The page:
I’d like to welcome freelance writer and blogger Alexis Bonari to my blog today. Alexis will be guest blogging on the topic of getting inspired to write.
As a writer, I’ve often run into the problem of being mentally prepared to write and then discovering that the muse has skipped town. It’s a form of writer’s block, but it’s more frustrating because the conditions seem right when the ideas just aren’t there. It can be difficult to get into a “writing mood” – and once you’re there, you want to write, so finding fast inspiration is important if you’re going to take advantage of your most productive time. Here are ten of my favorite ways to get inspired when I’m ready to write.
1. Describe an Emotion in Fine Detail
The next time you feel a strong emotion, take a few minutes to write down a detailed description of it. This is a great reference when you’re feeling uninspired.
2. Use Visual Stimulation
Many writers are visually stimulated, so try looking at art, reading a magazine that’s full of images, or watching a short film. You might be inspired to develop and write about a visual idea.
3. Analyze Compared Writing Styles
Read two different pieces of writing, such as a news article and a poem, and think about the similarities and differences between them. This can inspire you to create your own combinations of style characteristics, or you might just decide that you feel like writing your own poem.
Get out of the office and find inspiration in a different location. Writing in the park or art museum always helps me find a few good ideas to develop.
5. Shift Your Perspective
Try to see the world through someone else’s eyes. Pretend you’re a character from one of your favorite pieces of literature, or make up your own – then write about the differences in the way you think. It’s a great way to develop characters and take notice of what makes a personality unique.
6. Describe an Object in Fine Detail
Choose something that’s important to you and describe it in full detail. For example, I wear my great-grandmother’s watch every day because family and heirlooms are important to me. Describing it in detail helped me to appreciate it and to dig deeper into its personal value, which inspired me to develop those ideas in writing.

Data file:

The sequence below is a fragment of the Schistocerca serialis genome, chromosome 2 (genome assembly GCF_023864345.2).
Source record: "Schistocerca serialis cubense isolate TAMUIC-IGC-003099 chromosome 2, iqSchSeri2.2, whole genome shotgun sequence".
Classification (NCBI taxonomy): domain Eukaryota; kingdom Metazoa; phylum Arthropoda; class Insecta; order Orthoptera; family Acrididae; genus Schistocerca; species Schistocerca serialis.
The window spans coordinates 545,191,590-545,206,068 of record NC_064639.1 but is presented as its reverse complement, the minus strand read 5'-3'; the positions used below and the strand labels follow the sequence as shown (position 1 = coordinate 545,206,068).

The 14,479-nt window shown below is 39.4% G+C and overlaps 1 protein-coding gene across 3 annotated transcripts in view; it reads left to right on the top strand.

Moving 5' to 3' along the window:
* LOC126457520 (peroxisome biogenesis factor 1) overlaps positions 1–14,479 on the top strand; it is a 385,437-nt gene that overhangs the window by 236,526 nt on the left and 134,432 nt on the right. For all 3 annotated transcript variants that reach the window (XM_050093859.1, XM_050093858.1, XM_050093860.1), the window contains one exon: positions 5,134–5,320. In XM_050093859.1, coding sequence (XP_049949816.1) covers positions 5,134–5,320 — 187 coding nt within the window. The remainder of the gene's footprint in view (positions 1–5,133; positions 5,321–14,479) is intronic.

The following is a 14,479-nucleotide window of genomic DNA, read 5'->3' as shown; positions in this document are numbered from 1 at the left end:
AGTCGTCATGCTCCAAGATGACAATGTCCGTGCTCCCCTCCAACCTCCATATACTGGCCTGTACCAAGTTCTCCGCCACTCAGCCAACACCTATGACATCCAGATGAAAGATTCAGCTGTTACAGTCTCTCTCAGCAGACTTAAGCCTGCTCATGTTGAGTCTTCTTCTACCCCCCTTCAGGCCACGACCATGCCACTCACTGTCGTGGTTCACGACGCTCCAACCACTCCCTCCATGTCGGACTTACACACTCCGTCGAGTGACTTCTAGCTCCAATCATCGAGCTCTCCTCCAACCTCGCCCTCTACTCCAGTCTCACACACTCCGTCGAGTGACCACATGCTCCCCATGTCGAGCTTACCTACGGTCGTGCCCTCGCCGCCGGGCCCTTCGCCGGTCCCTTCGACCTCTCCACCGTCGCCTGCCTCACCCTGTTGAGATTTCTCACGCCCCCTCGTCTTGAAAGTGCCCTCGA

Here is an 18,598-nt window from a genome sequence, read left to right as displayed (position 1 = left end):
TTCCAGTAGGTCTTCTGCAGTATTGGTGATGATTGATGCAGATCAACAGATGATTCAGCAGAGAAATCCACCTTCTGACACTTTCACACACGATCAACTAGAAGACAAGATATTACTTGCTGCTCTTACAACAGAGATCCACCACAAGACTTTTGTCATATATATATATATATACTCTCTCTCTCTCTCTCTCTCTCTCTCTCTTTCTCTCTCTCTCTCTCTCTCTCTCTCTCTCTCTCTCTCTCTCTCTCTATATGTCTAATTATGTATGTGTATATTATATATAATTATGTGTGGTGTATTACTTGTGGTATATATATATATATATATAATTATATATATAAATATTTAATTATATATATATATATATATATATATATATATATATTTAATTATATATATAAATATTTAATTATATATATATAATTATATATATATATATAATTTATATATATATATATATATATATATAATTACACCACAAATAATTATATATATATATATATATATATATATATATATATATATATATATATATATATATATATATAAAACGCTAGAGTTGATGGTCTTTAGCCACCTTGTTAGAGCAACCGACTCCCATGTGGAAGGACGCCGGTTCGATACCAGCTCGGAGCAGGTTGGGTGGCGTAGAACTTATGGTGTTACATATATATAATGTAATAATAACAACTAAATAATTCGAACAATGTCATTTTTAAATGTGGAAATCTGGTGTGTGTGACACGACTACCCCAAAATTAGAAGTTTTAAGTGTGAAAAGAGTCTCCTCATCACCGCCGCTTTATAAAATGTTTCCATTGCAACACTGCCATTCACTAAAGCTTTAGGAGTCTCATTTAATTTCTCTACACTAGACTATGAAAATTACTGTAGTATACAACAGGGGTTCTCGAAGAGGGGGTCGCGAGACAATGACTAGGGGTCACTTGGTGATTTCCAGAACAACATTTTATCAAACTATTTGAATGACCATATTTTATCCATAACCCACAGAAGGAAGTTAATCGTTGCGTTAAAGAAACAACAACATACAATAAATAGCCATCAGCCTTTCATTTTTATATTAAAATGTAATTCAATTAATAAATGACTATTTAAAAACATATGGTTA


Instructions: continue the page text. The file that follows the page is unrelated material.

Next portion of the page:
7. Give a Play-by-Play Description of a Favorite Activity
Describe the action of riding a bicycle, playing an instrument, or “throwing” pottery. If you have a hobby, it’s easy to be inspired by describing the precise movements you make when you do it. This connects you to the activity and helps you to appreciate its role in your life.
8. Take a Bath in Sound Waves
Get out of your comfort zone and listen to a type of music that you’ve avoided in the past. In my case, that’s country music because I simply don’t enjoy it, but I’ve found that it’s full of evocative ideas that I can use in my writing. You might even find a favorite new artist in an unexpected genre.
9. Watch & Learn from Interesting People
Find a comfortable park bench or camp out on the beach, then simply watch the people passing by and come up with some ideas about who they might be, where they’ve come from, and what their futures might hold. This is also a good character development exercise, so write down the ideas that seem to have the most potential.
10. Continue an Overheard Conversation
I’m not encouraging you to eavesdrop, but we’ve all overheard conversations by virtue of being in public. Sometimes, words catch your ear and you recognize a great idea for a piece of writing – and that’s okay. It’s also inspiring to hear a few sentences, then extend the dialogue backwards or forwards to create context and lend more substance to your ideas.
Alexis Bonari is currently a resident blogger at College Scholarships, where recently she’s been researching Pell grants as well as student loans with poor credit. Whenever this WAHM gets some free time she enjoys doing yoga, cooking with the freshest organic in-season fare, and practicing the art of coupon clipping.